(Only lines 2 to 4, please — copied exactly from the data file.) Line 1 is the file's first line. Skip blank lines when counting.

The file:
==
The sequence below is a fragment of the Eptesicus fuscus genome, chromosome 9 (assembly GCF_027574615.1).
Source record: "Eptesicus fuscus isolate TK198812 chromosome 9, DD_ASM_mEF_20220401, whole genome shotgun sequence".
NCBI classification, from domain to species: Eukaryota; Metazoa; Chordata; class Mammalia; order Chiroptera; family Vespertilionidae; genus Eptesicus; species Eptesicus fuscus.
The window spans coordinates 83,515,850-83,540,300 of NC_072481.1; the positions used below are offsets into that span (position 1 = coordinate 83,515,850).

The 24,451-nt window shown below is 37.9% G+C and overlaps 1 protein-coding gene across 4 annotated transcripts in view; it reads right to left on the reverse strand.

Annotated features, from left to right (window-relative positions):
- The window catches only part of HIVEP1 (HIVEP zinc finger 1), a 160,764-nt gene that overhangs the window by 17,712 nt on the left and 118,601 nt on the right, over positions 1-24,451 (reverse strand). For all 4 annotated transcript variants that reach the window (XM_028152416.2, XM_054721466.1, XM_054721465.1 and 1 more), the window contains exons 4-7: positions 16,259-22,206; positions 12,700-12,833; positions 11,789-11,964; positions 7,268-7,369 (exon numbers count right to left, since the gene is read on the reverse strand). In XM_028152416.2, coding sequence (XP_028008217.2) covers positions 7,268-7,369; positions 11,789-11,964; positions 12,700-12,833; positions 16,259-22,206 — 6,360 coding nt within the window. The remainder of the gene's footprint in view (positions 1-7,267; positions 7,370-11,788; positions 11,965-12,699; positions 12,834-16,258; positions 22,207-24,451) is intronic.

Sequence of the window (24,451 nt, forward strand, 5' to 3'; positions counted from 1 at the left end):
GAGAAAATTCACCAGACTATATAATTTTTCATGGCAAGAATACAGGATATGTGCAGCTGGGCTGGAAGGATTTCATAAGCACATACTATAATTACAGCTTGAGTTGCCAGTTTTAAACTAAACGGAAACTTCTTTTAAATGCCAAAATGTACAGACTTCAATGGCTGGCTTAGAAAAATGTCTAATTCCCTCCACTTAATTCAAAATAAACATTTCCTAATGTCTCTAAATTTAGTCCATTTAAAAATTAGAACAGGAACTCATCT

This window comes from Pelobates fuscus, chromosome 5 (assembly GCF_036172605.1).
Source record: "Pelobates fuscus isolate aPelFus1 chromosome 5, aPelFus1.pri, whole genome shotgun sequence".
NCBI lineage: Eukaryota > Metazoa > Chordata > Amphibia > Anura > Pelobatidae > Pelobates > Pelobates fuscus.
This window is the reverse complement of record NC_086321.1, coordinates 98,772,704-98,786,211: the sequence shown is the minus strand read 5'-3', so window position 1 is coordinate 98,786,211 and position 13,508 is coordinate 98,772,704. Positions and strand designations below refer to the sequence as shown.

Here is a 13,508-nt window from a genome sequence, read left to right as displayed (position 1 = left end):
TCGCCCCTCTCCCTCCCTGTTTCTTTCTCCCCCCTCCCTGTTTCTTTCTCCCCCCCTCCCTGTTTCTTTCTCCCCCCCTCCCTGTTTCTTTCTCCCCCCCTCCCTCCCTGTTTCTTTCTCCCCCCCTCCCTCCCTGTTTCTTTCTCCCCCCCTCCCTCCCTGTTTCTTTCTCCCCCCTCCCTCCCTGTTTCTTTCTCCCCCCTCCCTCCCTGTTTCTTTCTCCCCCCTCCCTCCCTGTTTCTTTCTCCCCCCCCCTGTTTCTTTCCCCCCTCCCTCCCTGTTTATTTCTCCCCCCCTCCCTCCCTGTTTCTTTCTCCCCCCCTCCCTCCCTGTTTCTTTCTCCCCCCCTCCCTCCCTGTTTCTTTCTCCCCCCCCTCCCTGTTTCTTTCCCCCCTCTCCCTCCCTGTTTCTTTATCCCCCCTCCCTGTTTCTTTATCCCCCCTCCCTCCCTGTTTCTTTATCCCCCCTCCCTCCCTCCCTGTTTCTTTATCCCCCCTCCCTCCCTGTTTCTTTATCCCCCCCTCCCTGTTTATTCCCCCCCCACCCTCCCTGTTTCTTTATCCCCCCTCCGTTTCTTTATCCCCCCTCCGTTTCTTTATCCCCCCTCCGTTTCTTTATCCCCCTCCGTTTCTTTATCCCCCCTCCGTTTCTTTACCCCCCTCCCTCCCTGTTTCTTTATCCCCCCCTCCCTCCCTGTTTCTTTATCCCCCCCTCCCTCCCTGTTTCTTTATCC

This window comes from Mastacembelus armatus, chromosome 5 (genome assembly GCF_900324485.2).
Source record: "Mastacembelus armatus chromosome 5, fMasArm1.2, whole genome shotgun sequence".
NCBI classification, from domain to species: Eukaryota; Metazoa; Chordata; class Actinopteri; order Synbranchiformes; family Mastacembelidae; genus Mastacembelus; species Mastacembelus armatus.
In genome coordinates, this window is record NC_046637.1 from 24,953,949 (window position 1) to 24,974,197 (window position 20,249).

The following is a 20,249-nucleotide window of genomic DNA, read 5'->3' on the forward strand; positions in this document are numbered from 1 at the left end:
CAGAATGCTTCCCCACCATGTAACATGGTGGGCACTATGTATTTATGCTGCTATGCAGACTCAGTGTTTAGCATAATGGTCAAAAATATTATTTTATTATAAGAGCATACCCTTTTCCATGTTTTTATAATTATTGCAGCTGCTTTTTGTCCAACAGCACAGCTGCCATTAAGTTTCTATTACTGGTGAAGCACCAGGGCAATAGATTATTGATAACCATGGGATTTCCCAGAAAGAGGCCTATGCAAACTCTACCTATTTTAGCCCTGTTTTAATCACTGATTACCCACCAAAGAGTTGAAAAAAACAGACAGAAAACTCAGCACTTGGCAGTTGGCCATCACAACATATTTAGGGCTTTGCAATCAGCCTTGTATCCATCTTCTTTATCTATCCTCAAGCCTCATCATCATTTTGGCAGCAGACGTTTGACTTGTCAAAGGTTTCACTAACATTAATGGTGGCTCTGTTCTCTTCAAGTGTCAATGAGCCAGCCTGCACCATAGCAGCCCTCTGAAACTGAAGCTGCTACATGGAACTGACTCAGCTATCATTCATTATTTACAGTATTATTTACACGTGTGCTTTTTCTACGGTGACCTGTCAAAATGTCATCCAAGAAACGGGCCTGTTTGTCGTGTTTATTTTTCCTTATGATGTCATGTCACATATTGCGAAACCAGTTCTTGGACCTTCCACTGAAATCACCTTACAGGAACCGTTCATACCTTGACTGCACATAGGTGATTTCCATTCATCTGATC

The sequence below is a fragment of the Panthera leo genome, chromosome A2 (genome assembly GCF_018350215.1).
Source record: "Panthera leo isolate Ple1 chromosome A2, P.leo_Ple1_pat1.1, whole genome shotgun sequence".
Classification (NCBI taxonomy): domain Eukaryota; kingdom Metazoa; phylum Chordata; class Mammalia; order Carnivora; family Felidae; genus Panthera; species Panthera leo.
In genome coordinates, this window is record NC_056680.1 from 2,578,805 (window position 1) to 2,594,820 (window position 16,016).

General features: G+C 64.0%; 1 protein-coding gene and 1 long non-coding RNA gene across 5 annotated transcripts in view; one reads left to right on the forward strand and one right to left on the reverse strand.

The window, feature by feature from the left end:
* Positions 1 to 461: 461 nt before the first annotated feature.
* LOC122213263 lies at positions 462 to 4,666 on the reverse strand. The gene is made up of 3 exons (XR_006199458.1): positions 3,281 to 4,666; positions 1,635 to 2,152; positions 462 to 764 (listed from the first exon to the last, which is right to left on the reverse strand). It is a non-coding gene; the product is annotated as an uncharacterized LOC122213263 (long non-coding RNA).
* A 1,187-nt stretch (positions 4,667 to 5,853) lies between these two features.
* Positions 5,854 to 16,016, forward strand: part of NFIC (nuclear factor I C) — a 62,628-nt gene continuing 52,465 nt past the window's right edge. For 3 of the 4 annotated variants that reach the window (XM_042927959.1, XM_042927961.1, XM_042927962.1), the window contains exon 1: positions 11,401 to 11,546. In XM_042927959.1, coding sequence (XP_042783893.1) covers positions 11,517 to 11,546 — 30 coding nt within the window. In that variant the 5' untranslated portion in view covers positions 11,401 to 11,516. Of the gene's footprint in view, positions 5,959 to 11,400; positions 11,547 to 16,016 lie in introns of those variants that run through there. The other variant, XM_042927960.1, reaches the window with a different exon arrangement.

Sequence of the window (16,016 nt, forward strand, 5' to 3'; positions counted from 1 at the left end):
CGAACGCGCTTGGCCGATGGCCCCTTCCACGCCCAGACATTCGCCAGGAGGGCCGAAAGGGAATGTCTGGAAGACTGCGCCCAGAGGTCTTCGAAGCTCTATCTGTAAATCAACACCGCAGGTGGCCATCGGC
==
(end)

Source record: "Eptesicus fuscus isolate TK198812 chromosome 9, DD_ASM_mEF_20220401, whole genome shotgun sequence".
NCBI classification, from domain to species: Eukaryota; Metazoa; Chordata; class Mammalia; order Chiroptera; family Vespertilionidae; genus Eptesicus; species Eptesicus fuscus.
The window spans coordinates 83,515,850-83,540,300 of NC_072481.1; the positions used below are offsets into that span (position 1 = coordinate 83,515,850).